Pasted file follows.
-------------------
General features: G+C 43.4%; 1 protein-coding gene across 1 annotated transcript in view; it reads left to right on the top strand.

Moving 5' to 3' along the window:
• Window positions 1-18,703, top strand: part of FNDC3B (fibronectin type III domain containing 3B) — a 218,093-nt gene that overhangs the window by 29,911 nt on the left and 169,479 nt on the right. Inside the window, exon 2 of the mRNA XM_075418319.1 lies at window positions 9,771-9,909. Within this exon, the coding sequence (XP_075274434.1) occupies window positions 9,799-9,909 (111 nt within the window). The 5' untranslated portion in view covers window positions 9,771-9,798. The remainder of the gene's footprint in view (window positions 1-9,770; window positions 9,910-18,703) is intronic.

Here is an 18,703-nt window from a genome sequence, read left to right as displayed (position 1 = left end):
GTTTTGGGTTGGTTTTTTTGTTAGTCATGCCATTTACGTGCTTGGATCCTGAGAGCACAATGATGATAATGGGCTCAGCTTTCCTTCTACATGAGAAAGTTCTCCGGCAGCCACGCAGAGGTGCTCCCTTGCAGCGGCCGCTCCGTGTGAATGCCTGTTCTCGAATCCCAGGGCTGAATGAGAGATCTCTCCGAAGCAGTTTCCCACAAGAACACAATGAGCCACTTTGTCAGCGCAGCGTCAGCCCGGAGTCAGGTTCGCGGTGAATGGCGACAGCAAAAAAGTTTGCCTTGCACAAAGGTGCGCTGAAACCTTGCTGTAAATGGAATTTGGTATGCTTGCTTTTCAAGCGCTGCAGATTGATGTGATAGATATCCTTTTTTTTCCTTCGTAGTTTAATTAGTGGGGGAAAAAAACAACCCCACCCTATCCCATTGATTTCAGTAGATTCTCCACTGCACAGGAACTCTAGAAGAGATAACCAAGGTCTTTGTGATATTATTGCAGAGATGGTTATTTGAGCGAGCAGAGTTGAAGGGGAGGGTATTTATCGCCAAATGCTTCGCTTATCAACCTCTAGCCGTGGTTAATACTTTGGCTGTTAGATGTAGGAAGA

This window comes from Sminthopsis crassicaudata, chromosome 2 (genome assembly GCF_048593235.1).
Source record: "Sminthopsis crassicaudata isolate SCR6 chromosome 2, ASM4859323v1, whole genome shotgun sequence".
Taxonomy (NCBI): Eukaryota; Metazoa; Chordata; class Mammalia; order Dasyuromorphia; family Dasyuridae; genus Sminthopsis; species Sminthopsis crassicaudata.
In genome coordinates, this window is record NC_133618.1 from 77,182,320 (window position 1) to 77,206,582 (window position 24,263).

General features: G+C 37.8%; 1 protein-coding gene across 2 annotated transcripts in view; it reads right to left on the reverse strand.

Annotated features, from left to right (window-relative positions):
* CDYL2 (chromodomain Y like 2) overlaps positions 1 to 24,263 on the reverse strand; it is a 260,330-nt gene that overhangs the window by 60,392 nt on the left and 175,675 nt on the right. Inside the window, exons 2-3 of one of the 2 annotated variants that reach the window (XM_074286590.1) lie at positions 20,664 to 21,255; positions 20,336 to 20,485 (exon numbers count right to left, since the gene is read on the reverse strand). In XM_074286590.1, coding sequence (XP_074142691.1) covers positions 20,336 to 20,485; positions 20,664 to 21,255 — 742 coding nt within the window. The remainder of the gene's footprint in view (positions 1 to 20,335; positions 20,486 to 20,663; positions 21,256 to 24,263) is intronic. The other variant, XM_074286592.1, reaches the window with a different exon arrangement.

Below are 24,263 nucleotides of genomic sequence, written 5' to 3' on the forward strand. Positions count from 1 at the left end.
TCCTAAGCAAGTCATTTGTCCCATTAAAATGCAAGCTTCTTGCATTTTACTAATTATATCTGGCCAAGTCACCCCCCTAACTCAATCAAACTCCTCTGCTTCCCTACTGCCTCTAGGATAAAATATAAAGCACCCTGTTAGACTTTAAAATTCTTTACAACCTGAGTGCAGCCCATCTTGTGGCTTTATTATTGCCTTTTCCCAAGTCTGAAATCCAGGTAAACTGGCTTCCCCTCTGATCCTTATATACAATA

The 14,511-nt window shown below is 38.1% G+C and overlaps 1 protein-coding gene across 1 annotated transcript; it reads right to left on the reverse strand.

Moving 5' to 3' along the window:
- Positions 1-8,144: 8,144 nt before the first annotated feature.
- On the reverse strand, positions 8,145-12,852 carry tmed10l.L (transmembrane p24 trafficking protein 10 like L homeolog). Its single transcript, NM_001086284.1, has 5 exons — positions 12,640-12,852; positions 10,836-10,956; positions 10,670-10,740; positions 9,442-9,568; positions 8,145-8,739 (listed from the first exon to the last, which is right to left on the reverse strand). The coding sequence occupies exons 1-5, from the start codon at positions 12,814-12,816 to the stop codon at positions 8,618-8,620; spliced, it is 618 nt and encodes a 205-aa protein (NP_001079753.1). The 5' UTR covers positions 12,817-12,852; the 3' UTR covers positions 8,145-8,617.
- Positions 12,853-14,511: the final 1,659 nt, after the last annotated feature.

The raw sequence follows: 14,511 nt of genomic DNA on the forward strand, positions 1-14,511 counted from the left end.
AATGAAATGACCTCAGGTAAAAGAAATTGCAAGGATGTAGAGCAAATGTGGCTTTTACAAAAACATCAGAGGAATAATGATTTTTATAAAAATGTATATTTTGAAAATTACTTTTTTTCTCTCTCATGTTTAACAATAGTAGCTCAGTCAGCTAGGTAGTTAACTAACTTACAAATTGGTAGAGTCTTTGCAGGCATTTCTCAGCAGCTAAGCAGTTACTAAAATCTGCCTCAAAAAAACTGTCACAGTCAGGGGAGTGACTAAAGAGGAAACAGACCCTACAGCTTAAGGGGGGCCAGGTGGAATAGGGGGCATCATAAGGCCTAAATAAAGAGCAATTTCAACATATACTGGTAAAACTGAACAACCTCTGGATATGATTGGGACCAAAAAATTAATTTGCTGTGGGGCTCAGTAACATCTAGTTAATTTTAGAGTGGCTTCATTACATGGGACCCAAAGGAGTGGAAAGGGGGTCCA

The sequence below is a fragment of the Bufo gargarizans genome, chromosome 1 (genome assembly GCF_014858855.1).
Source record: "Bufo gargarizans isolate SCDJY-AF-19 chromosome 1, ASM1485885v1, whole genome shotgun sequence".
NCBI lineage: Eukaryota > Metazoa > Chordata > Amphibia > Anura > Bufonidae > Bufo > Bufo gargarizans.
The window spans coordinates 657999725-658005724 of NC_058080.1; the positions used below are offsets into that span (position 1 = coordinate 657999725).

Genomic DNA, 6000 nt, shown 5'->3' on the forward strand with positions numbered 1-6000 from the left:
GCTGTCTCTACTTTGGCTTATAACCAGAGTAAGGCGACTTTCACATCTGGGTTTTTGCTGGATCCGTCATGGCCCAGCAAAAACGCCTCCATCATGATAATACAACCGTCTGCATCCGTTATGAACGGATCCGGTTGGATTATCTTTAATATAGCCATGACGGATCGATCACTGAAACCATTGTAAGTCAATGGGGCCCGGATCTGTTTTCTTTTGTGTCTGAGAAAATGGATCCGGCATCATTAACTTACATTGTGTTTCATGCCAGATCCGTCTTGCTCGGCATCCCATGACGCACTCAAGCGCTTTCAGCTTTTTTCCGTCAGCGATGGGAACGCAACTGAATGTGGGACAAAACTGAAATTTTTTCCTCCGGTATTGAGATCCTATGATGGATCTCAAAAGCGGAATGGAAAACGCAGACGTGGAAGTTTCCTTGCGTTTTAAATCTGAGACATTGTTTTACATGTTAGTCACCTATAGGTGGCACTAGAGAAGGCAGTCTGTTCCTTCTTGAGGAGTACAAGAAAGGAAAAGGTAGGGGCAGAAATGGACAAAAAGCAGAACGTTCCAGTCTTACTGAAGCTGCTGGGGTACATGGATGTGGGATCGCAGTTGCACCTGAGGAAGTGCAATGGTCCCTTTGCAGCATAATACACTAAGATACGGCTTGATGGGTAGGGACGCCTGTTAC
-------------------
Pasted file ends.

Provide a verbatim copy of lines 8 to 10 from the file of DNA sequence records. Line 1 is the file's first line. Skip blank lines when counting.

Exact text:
Taxonomy (NCBI): Eukaryota; Metazoa; Chordata; class Mammalia; order Dasyuromorphia; family Dasyuridae; genus Sminthopsis; species Sminthopsis crassicaudata.
In genome coordinates, this window is record NC_133618.1 from 77,182,320 (window position 1) to 77,206,582 (window position 24,263).

General features: G+C 37.8%; 1 protein-coding gene across 2 annotated transcripts in view; it reads right to left on the reverse strand.